Secure Communities is a partnership – not a happy one, in some cases – of federal, state and local law enforcement. When suspects are booked into jail and their fingerprints are passed on to the FBI, the fingerprint metrics also go to U.S. Immigration and Customs Enforcement, allowing for cross-checking between criminal and immigration databases.

An illegal alien who lands in jail can thus be immediately flagged for possible deportation by ICE.
Done right, this catches criminals who aren’t in the country legally – precisely the class of illegal aliens nearly everyone agrees ought to be sent home if not jailed in the United States.

As a way of prioritizing immigration enforcement, this beats random hunts for people who jumped borders or overstayed visas yet are otherwise law-abiding.

Aggressively implemented by the Obama administration, Secure Communities is now operating in roughly 800 jurisdictions in 34 states. Washington is not among them.

The Washington State Patrol could provide the metrics to ICE with a few strokes on a keyboard. But the governor and state patrol say it’s up to the individual counties to request that the WSP forward the fingerprints to ICE. They report that none of the county sheriffs have so requested.

One gets the impression that no one wants to touch this tar baby until 2013, when the federal government will force the issue by funneling all FBI fingerprint data into ICE.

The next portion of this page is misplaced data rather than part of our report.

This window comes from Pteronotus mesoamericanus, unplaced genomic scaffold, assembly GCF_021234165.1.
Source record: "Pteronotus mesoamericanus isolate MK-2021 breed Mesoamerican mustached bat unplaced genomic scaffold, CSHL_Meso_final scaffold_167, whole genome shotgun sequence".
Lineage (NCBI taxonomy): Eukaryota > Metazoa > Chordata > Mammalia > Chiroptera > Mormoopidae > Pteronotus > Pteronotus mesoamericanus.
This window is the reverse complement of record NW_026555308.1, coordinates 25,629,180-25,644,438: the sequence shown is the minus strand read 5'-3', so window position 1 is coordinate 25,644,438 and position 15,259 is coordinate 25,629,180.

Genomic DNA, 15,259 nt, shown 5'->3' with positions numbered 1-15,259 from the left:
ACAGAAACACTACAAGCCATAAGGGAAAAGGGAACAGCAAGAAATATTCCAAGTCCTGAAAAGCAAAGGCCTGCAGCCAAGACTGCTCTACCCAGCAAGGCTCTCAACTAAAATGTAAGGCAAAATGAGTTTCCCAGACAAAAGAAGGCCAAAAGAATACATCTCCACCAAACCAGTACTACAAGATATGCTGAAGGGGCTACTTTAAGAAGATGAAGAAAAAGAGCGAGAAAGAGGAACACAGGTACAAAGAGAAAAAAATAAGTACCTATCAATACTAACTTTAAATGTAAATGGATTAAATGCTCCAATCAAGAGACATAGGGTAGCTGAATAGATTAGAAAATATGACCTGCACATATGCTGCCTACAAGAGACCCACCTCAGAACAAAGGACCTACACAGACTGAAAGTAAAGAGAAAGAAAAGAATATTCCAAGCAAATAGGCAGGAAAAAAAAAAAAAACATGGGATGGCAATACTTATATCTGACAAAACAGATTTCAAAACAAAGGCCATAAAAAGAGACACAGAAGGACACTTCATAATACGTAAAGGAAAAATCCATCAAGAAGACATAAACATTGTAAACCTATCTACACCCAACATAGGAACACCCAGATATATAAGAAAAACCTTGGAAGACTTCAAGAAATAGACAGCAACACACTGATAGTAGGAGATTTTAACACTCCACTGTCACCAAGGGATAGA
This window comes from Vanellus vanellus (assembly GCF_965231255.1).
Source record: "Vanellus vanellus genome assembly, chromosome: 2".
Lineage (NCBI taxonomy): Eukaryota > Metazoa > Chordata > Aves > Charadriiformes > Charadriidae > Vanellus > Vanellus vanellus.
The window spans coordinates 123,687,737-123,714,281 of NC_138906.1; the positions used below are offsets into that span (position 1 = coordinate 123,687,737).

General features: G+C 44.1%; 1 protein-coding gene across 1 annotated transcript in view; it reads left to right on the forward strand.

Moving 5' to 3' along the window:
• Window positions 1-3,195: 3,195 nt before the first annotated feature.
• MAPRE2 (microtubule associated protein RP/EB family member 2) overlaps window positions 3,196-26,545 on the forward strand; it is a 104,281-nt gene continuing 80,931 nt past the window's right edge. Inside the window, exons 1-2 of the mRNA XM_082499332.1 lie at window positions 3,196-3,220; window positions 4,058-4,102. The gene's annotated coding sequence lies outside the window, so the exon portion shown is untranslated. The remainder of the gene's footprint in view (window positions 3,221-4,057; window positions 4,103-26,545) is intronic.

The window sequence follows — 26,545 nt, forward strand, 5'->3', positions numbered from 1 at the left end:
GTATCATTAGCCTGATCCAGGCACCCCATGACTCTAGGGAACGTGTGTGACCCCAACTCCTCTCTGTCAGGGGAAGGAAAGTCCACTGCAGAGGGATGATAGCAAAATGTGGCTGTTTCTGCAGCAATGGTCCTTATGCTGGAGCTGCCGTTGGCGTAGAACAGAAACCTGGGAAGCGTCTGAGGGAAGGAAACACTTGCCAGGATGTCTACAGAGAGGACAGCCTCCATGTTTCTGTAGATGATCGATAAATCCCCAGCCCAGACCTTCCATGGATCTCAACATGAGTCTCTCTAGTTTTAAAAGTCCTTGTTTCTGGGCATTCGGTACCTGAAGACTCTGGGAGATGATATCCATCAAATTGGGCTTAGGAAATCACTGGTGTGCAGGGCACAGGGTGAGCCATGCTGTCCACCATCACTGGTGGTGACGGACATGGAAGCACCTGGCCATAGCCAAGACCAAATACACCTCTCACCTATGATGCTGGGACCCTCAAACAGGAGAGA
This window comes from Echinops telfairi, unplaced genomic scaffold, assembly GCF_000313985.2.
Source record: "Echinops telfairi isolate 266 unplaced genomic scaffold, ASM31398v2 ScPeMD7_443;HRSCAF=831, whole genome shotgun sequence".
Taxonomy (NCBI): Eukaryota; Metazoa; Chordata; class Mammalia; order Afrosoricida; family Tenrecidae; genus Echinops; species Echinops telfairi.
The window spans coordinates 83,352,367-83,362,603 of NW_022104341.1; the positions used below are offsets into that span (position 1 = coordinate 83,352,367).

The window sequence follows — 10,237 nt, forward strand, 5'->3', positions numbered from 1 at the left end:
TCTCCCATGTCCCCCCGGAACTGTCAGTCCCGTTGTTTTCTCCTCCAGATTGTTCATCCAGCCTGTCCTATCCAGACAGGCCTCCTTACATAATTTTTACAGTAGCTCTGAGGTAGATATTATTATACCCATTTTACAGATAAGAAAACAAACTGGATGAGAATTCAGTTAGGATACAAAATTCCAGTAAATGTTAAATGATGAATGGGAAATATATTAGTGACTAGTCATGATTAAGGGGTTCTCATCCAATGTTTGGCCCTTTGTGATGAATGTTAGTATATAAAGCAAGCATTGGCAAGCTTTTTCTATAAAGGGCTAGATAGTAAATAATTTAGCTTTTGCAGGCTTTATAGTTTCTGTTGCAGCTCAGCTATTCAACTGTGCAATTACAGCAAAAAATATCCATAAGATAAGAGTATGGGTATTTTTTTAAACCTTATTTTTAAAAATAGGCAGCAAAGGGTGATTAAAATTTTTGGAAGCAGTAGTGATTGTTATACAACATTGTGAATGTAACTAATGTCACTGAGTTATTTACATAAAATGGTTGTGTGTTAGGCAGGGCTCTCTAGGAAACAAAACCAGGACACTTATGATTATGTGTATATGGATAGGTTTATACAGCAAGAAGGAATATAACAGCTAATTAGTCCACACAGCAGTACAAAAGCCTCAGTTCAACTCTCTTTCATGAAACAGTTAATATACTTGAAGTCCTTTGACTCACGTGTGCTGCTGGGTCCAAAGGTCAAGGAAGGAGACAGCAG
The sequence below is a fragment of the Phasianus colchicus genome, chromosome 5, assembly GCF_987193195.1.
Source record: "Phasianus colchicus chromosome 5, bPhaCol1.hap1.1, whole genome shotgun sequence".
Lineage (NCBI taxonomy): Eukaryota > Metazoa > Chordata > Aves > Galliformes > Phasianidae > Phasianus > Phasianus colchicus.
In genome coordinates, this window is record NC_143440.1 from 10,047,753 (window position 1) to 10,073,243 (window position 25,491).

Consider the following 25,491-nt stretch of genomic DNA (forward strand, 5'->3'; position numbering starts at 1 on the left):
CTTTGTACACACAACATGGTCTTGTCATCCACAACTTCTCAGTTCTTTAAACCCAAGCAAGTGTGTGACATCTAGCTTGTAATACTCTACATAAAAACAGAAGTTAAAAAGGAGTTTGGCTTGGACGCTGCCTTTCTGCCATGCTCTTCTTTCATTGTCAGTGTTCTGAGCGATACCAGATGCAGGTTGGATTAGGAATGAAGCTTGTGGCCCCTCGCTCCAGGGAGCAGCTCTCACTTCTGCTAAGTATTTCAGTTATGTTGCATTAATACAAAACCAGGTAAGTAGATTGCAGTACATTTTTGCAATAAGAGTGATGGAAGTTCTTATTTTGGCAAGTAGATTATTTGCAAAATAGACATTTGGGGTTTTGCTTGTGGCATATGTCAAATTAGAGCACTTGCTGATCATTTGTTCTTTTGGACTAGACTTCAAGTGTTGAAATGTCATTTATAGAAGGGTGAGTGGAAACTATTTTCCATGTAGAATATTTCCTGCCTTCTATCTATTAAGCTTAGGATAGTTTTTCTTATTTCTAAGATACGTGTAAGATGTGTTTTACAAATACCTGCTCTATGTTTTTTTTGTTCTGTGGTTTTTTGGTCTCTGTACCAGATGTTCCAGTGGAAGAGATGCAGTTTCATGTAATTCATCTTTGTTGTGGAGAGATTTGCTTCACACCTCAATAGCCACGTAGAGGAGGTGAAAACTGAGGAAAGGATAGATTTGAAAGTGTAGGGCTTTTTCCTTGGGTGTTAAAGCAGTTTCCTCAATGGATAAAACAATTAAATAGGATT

Opponents of Secure Communities appear to break down into two camps. One essentially doesn’t believe in borders and fights any serious attempt at immigration enforcement.
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Mike Lonergan to council: Don’t rush to judgment about Arizona

Mike Lonergan may have left the Tacoma City Council, but he’s still got a lot to say about city affairs. Here’s some advice he emailed Sunday to the current council:

I’m just one of 208,000 residents of Tacoma now, but I do have a different perspective because of my recent Council work. So here goes:

It is important to restoring confidence that our City government is responsive to the citizens of Tacoma that you do not move to reconsider the Resolution condemning Arizona’s recent legislation on Tuesday. Instead, Council Member Boe was exactly right when he said that this deserves more study and specific recommendations as it relates to Tacoma, with no need even to mention Arizona. Read more »